Then came 9/11. The walk-through was postponed, and within days came the fire.
It started when no one was there, its origin unclear. Whatever its cause, it opened up the house to a new configuration—literally. "Demolition," Osmolskis says deadpan, "was a snap."
Ancient radiators were exiled in favor of a sleeker, forced-air HVAC system. The chimneys were rebuilt, inviting an overhaul of the fireplaces. And while the facade would soon closely resemble the original, inside Osmolskis tinkered with the back of the house and with the layout to create a better flow of traffic and light.
At the front, he restored the original arrangement by splitting the living room into a parlor and a small study separated by a more- tucked-in foyer. The front-door sight line goes all the way to the back of the house, where the old servants' stairs were ditched and the rear wall bumped out about 13 feet, allowing one big, open space that could include a new family room and eating area.
Lynn's priority was an open kitchen, with a peninsula as a buffer between her and her guests. Osmolskis placed it behind the original formal dining room and added a neatly turned-out butler's pantry to connect the two. A row of leaded-glass windows over the sink pays homage to ones in the original exterior wall.
The open path from the front of the house to the back serves as Main Street—"everything branches off it," Osmolskis says—and is underscored by a series of inlaid wood "rugs" based on the original inlaid floor pattern. Divvying up the main drag this way "scales it down," Osmolskis says. The floor patterns' maple, Peruvian-walnut, and red-oak borders are echoed by coffering overhead and draw the eye to a sunny window seat overlooking the backyard.
The redesign also excised a powder room and laundry room that had been awkwardly plugged behind the main stairs during an earlier redo. This allowed a larger period-style staircase to go in and to serve as a major thoroughfare that helps "organize" the house, Osmolskis says.
The stairs climb to three snug bedrooms, a hall bath, and a master suite on the second floor, passing a stained-glass window en route, and descend to a newly finished basement, with built-in shelves over a landing halfway down—an in-transit focal point. "That's why it's so lovely," Marino says generally of the end result. "We didn't have to work with what we had—we could improve it."
Though the team wasn't able to deliver on the Rumford fireplace, they found a spot in the basement for Larry's wine cellar. They remade the third floor as an aerie for the kids and also extended the porch with a side deck. "I was envisioning kids running around the house," Osmolskis says, adding with mock solemnity, "It's important for kids to be able to circumnavigate."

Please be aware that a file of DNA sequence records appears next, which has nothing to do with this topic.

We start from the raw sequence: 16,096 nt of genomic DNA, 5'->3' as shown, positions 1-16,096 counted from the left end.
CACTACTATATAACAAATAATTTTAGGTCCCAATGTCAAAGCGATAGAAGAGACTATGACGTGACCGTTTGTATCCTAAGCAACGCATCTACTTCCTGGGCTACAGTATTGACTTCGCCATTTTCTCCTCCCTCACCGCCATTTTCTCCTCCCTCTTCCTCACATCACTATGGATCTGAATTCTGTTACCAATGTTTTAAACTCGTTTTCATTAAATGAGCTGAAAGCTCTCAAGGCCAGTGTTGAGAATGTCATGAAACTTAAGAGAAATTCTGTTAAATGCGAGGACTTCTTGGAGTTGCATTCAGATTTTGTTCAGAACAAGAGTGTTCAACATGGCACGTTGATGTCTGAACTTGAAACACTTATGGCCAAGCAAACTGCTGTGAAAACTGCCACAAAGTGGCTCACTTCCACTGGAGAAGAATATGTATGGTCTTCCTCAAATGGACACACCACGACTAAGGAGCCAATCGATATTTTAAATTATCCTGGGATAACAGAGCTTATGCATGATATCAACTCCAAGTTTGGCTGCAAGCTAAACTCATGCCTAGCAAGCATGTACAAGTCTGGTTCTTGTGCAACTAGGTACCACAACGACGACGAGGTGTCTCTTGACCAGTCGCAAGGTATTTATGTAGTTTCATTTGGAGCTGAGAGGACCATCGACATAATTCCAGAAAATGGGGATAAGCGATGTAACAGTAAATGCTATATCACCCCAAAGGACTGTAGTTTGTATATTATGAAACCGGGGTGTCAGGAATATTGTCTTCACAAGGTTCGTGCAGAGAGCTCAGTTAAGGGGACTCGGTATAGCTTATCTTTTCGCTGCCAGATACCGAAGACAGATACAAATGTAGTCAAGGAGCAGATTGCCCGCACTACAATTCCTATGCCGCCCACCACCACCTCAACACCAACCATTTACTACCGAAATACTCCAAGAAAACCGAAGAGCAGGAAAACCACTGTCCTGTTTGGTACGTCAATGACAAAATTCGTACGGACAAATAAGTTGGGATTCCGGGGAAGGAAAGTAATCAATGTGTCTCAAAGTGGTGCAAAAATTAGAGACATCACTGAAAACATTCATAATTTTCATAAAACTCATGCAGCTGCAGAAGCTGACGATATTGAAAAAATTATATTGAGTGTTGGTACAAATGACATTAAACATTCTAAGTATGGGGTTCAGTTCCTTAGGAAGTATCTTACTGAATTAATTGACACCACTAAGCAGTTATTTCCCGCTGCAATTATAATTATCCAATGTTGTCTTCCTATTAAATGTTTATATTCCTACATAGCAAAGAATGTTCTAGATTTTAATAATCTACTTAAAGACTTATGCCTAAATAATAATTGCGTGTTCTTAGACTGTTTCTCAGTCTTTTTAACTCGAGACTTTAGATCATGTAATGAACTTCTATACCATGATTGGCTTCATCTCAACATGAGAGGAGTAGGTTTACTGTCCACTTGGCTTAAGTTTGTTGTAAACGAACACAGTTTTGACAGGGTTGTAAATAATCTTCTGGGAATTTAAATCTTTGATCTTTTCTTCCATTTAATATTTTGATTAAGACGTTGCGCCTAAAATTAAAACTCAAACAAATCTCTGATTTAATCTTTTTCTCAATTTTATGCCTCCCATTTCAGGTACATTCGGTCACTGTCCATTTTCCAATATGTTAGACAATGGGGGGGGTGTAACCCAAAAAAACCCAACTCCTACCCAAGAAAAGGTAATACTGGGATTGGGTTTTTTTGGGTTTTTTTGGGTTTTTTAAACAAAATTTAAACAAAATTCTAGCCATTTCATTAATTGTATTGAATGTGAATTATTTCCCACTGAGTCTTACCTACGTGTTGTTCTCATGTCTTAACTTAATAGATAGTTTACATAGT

The house also got its first sprinkler system.
Lynn worked alongside the architect every step of the way, urging him to finish the family-room fireplace, for example, with a mantel similar to one in an 1880s house by McKim, Mead & White. Her patient painter, Oliver Marinovic, came armed with catsup bottles of pigment for custom blends, and buckets of wallpaper paste; research had led her to a half-dozen period patterns, none self-adhesive.
By the time she'd added a mix of antique and contemporary furnishings, Lynn's lawyering days were a distant memory. Today she is a freelance writer and a design and decorative-arts blogger. "It was actually a wonderful experience," she says. "I know that sounds weird—your house burned down and it's a wonderful experience. But it was exciting. I love the creative process, and everyone involved was so proud of what we did."
During the redo, the original living room became a front parlor and study with a foyer in between; a powder room and laundry room that had been added behind the main stairs came out, allowing a larger staircase and a side deck.
The back of the house was bumped out about 13 feet and the back stairs removed, making way for a new kitchen, powder room, and butler's pantry behind the dining room, and also a master suite and improved access to the hall bath on the second floor. Not shown are the third floor, which was rebuilt with its original three bedrooms and one bath, and the walkout basement, which was finished and now has a wine cellar, a laundry room, a TV area, and a mudroom opening onto a patio.